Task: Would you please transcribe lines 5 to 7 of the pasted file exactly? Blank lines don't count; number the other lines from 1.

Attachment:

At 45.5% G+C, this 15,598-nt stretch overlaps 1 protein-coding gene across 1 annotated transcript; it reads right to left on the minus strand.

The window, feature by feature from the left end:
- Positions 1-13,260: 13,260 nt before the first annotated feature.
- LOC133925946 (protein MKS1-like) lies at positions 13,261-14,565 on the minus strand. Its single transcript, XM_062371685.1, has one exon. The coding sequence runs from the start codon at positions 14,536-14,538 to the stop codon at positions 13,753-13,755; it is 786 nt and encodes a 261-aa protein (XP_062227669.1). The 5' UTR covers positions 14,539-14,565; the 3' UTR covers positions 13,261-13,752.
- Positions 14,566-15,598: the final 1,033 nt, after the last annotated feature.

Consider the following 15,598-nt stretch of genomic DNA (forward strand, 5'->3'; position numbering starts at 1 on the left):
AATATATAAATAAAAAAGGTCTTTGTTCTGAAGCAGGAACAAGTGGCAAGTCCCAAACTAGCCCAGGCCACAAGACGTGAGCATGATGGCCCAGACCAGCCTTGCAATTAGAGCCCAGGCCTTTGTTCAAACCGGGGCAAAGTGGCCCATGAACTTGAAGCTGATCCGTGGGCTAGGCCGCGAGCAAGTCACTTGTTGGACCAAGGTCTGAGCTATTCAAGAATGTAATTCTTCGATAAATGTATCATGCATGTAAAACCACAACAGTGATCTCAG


- Positions 14,566-15,598: the final 1,033 nt, after the last annotated feature.

Consider the following 15,598-nt stretch of genomic DNA (forward strand, 5'->3'; position numbering starts at 1 on the left):
AATATATAAATAAAAAAGGTCTTTGTTCTGAAGCAGGAACAAGTGGCAAGTCCCAAACTAGCCCAGGCCACAAGACGTGAGCATGATGGCCCAGACCAGCCTTGCAATTAGAGCCCAGGCCTTTGTTCAAACCGGGGCAAAGTGGCCCATGAACTTGAAGCTGATCCGTGGGCTAGGCCGCGAGCAAGTCACTTGTTGGACCAAGGTCTGAGCTATTCAAGAATGTAATTCTTCGATAAATGTATCATGCATGTAAAACCACAACAGTGATCTCAG